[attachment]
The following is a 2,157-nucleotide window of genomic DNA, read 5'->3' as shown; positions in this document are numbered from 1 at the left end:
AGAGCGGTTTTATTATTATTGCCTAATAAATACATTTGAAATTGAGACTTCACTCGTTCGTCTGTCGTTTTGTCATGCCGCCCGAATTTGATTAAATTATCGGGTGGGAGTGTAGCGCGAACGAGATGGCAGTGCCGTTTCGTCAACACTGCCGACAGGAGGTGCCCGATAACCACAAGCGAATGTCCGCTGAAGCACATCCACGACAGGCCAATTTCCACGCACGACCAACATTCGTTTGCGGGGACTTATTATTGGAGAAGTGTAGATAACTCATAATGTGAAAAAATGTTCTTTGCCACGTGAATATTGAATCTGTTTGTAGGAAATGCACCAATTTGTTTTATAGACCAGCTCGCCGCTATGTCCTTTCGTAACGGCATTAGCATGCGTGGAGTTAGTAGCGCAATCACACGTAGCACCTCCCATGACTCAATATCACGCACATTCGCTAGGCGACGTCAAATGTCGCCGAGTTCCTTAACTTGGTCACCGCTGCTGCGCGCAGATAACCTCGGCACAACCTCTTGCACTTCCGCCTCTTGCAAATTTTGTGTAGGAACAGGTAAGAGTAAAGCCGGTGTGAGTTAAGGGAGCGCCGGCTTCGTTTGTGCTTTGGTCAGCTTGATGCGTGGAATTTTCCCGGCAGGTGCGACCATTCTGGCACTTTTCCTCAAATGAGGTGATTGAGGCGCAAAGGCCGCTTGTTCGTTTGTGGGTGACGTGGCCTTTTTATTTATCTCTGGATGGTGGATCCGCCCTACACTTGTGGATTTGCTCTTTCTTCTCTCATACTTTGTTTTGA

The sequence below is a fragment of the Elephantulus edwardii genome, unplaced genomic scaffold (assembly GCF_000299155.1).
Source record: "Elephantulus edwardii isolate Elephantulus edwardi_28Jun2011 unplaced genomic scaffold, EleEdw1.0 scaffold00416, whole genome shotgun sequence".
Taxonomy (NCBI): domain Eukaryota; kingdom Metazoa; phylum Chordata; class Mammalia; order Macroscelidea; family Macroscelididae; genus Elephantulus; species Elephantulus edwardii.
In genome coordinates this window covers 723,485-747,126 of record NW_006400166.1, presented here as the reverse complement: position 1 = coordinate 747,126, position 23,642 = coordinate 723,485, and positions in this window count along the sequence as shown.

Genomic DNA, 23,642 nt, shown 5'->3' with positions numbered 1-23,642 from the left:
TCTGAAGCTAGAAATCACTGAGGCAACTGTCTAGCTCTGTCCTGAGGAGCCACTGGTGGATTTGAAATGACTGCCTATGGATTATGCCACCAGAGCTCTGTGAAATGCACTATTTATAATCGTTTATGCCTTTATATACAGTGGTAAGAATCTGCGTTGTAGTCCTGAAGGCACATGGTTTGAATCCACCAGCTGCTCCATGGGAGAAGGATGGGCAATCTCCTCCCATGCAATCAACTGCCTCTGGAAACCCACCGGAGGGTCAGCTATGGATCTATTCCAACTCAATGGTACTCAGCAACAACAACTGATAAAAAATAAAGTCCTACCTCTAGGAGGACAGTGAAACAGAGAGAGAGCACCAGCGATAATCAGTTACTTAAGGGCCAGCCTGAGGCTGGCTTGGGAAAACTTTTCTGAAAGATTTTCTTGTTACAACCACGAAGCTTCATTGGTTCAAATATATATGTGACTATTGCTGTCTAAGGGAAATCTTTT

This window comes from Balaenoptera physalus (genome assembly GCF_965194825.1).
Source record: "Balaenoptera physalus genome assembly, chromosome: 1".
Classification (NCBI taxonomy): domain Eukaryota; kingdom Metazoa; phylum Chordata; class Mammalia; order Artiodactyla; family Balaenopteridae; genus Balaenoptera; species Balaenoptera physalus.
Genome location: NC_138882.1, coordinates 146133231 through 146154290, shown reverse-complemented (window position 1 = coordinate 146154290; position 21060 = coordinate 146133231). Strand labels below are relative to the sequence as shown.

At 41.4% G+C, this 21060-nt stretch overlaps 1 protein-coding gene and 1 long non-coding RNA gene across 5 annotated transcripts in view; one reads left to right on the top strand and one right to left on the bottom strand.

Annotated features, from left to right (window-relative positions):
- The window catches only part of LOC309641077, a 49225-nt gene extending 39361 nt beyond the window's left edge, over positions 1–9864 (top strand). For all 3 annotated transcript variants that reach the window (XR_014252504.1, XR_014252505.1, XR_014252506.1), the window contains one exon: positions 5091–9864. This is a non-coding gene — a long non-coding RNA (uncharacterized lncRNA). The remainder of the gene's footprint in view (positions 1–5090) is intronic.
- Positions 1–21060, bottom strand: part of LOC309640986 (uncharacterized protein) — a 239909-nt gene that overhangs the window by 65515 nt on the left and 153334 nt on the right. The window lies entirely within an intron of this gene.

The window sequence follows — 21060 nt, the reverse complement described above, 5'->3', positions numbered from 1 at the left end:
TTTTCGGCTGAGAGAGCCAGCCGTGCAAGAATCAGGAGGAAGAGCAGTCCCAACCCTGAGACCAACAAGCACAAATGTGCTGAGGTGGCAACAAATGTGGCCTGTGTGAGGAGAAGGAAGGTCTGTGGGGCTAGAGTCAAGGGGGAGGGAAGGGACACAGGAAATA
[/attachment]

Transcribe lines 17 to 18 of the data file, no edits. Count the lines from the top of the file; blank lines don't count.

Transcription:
The window sequence follows — 21060 nt, the reverse complement described above, 5'->3', positions numbered from 1 at the left end:
TTTTCGGCTGAGAGAGCCAGCCGTGCAAGAATCAGGAGGAAGAGCAGTCCCAACCCTGAGACCAACAAGCACAAATGTGCTGAGGTGGCAACAAATGTGGCCTGTGTGAGGAGAAGGAAGGTCTGTGGGGCTAGAGTCAAGGGGGAGGGAAGGGACACAGGAAATA